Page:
Detailed view of QTL. The critical interval of the QTL is shown along with peak marker location. QTL summary data such as QTL ID, statistical signficance, family structure and statistical methods are presented. Links to the USDA marker database are provided, ...

As can be seen from the Entity-Relationship (ER) diagram (Fig. (Fig.4),4), links to genome data can be provided by adding a relationship linking markers to their genome coordinates in the Gbrowse database.

Figure 4
Entity-Relationship diagram of the integrated database. The integrated database consists of two major, linked divisions, the marker database, which is independent from the QTL database. This allows easy updating of either component of the database or ...

The ER diagram consists of these entities:

• QTL information, including all the details of each QTL

• Marker information, including all the details of each marker

• References, including the complete list of references

• Trait information, including the details of the traits of the cattle

• Category information, which gives details about the categories into which traits are divided

• Chromosome information, which has the length of each of chromosome measured in linkage units (Morgans).

The database is modeled such that each trait can fall under multiple categories. In addition, each QTL and marker record can have more than one reference. Finally, the QTL information and marker information are not linked directly. These data are linked dynamically by the QTL Viewer based on the position of the marker and the position of the QTL on the chromosome. This provides flexibility when the database is updated, allowing marker information and QTL information to be updated independently of each other.

Data can be added or edited using a set of web based tools that simplify database administration. Database administrators can add single QTL or easily modify QTL attributes without resorting to the command line. This makes updating the database possible by less skilled individuals such as students or technicians who may not have the training to mine the data out of the literature or have admin access to MySQL. Security settings are such that it is possible to assign users limited admin privileges over their own data, enabling them to submit and edit data but not delete QTL entries. User submitted data can be kept private and not accessible to other users until a user is ready to divulge the data for public access. This feature has been implemented to allow users to directly submit data prior to publication, allowing them to view their data in the context of public data in a genomic context.

Utility and discussion

By ensuring the QTL records and the map information are not linked directly we make it easy to migrate the viewer to additional maps (integrated maps with arbitrary map units or RH maps) that also include map information for the QTL markers of interest. This can provide genomic visualization free from distortions caused by recombination hotspots (in the case of linkage maps) but more importantly allow QTL regions to be viewed on the best possible map, not just the map the QTL were identified from.

The QTL literature is constantly being added to, so a strategy to keep the QTL database is a necessity. At present we have settled on manual, periodic literature searches to identify new publications that we can mine for QTL data. It would be advantageous if journals that publish significant numbers of bovine QTL studies could be persuaded to require submission to our database a requirement as is done for GenBank. We hope that as our site becomes more widely used, that journals will require or at least strongly encourage authors to submit their QTL data directly to us.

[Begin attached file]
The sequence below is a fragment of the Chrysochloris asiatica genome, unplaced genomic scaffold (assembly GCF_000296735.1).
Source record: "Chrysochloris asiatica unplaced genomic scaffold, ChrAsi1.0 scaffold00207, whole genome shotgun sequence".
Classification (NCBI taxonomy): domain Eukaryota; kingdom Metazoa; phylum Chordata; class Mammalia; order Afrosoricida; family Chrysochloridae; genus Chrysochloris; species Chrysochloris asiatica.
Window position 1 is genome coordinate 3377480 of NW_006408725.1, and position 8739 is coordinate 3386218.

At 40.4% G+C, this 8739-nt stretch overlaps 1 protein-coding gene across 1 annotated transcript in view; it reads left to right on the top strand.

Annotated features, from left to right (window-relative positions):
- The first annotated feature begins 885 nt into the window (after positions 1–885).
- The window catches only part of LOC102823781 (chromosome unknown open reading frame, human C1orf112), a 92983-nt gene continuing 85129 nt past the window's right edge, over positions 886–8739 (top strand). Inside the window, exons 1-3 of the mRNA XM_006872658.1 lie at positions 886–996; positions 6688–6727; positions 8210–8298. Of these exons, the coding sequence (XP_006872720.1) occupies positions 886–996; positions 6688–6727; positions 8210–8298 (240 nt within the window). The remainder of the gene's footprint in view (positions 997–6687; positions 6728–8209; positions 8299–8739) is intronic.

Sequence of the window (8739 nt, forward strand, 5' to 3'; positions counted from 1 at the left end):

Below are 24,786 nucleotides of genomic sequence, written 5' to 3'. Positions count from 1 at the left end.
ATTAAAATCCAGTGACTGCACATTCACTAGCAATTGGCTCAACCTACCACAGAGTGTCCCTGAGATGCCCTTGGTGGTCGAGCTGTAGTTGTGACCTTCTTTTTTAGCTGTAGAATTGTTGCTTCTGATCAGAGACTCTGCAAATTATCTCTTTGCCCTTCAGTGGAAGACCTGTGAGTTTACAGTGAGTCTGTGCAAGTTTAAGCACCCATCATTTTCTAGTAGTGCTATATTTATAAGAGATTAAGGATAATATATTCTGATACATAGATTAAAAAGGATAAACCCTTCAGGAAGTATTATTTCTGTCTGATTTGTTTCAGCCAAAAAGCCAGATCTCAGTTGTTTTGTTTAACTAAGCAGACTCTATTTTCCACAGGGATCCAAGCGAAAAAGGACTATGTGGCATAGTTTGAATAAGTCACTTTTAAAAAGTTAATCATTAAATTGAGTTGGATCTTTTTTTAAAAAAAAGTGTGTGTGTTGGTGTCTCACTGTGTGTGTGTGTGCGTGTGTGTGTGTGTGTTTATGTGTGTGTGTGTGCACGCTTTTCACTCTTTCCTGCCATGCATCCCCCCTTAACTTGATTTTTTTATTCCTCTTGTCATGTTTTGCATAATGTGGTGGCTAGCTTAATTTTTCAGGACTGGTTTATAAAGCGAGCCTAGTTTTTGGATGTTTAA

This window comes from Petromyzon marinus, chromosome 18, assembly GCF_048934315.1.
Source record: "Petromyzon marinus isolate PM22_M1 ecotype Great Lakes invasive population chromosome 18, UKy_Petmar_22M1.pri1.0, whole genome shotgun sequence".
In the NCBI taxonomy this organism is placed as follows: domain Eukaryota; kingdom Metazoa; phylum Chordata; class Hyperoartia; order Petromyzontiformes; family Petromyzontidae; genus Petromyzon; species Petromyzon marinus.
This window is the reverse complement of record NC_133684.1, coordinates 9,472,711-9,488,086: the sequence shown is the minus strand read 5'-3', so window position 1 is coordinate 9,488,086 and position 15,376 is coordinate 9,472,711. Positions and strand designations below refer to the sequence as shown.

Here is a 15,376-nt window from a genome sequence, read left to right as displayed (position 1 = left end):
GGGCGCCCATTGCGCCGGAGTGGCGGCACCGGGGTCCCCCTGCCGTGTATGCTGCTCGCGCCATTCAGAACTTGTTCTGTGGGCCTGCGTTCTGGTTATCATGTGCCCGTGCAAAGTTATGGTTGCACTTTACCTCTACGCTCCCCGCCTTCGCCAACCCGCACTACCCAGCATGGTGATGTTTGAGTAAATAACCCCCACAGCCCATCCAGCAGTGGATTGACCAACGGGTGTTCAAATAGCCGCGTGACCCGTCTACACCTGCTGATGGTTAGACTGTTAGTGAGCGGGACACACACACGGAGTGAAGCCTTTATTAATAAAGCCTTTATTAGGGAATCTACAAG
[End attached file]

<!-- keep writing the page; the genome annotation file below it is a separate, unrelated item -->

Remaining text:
Conclusion

While there are a number of livestock genomics web sites, there is only one other site that incorporates a dynamic, genome wide display of QTL data [7]. We have concentrated on bovine QTL, but there is no reason why this viewer/database cannot be easily altered to accommodate genomes from other species with QTL data. The honey bee community has plans to adopt our database and viewer for their needs (C. Elsik, personal communication). For the bovine (or any other livestock species) genome sequence to be fully and efficiently exploited by animal scientists and biomedical researchers, map based genome coordinates must be converted from Morgans and Rays to base pairs. Therefore, as soon as the final bovine assembly is released, we expect to link the existing linkage markers to the bovine sequence using STS coordinates of the USDA markers from the map, and display the resulting QTL regions using Gbrowse. In this fashion livestock genomics researchers should be able to dispense with lengthy positional cloning exercises associated with QTL mapping. This should significantly speed up the identification and testing of candidate genes.

Availability and requirements

Hardware requirement, any UNIX/LINUX/OSX server. Software required includes Apache, MySQL and PHP. The database and viewer code are available upon request.

Authors' contributions

P. Polineni: designed the user interface, MySQL database and wrote the PHP code for the alpha and beta versions. Entered the original data set and contributed to the writing of the manuscript draft.

P. Aragonda: implemented refinements to the database and designed and wrote the web based data entry interface for admin users. She also entered a significant amount of the data.

S.R. Xavier: performed system administration duties, made sure database and viewer code was ported from the Linux development machine to the production machine and implemented refinements to the PHP code.

R. Furuta: contributed significantly to user interface design.

D.L. Adelson: Conceived the project, identified the data (literature/web sites), designed the data mining procedures, trained readers who mined data, contributed to interface design and database schema. Principal author of the manuscript.

Acknowledgements

Thanks to Per Johnson of Ratmap and John Keele of USDA-MARC for providing the data model and bovine marker data respectively. The authors would like to thank Kelli Key, Clare Gill and members of her lab, and Loren Skow and members of his lab for user feedback and beta testing.

References